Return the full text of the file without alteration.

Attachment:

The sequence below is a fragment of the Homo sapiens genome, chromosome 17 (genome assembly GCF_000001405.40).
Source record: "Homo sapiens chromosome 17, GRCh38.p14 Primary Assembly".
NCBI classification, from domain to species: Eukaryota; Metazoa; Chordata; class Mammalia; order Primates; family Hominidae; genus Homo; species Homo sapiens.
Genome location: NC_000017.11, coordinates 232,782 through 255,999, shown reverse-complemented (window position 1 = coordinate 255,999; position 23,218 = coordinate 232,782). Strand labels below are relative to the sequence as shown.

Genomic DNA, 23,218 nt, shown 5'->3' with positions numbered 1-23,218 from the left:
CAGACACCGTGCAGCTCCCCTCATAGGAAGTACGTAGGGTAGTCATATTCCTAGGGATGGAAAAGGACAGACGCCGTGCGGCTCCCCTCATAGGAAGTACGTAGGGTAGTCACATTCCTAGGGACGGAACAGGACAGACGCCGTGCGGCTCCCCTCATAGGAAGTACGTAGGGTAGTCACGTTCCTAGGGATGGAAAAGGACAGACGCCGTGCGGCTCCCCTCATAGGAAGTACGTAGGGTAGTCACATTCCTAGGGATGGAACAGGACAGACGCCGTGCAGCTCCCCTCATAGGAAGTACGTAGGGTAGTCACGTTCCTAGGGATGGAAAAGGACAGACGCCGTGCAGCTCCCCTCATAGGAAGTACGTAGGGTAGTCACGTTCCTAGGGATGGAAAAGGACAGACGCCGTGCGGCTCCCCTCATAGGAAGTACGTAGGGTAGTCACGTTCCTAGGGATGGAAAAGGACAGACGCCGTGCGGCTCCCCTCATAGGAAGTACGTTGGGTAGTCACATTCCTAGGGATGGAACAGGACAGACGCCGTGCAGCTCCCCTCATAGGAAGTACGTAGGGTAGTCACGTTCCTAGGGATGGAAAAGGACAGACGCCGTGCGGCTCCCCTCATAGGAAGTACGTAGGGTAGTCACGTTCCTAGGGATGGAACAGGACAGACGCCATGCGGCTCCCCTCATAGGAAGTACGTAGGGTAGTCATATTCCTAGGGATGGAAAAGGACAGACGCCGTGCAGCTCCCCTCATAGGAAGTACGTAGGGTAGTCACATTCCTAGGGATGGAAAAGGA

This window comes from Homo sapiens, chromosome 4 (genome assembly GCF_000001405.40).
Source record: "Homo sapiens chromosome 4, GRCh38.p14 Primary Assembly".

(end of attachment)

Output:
The sequence below is a fragment of the Homo sapiens genome, chromosome 17 (genome assembly GCF_000001405.40).
Source record: "Homo sapiens chromosome 17, GRCh38.p14 Primary Assembly".
NCBI classification, from domain to species: Eukaryota; Metazoa; Chordata; class Mammalia; order Primates; family Hominidae; genus Homo; species Homo sapiens.
Genome location: NC_000017.11, coordinates 232,782 through 255,999, shown reverse-complemented (window position 1 = coordinate 255,999; position 23,218 = coordinate 232,782). Strand labels below are relative to the sequence as shown.

Genomic DNA, 23,218 nt, shown 5'->3' with positions numbered 1-23,218 from the left:
CAGACACCGTGCAGCTCCCCTCATAGGAAGTACGTAGGGTAGTCATATTCCTAGGGATGGAAAAGGACAGACGCCGTGCGGCTCCCCTCATAGGAAGTACGTAGGGTAGTCACATTCCTAGGGACGGAACAGGACAGACGCCGTGCGGCTCCCCTCATAGGAAGTACGTAGGGTAGTCACGTTCCTAGGGATGGAAAAGGACAGACGCCGTGCGGCTCCCCTCATAGGAAGTACGTAGGGTAGTCACATTCCTAGGGATGGAACAGGACAGACGCCGTGCAGCTCCCCTCATAGGAAGTACGTAGGGTAGTCACGTTCCTAGGGATGGAAAAGGACAGACGCCGTGCAGCTCCCCTCATAGGAAGTACGTAGGGTAGTCACGTTCCTAGGGATGGAAAAGGACAGACGCCGTGCGGCTCCCCTCATAGGAAGTACGTAGGGTAGTCACGTTCCTAGGGATGGAAAAGGACAGACGCCGTGCGGCTCCCCTCATAGGAAGTACGTTGGGTAGTCACATTCCTAGGGATGGAACAGGACAGACGCCGTGCAGCTCCCCTCATAGGAAGTACGTAGGGTAGTCACGTTCCTAGGGATGGAAAAGGACAGACGCCGTGCGGCTCCCCTCATAGGAAGTACGTAGGGTAGTCACGTTCCTAGGGATGGAACAGGACAGACGCCATGCGGCTCCCCTCATAGGAAGTACGTAGGGTAGTCATATTCCTAGGGATGGAAAAGGACAGACGCCGTGCAGCTCCCCTCATAGGAAGTACGTAGGGTAGTCACATTCCTAGGGATGGAAAAGGA

This window comes from Homo sapiens, chromosome 4 (genome assembly GCF_000001405.40).
Source record: "Homo sapiens chromosome 4, GRCh38.p14 Primary Assembly".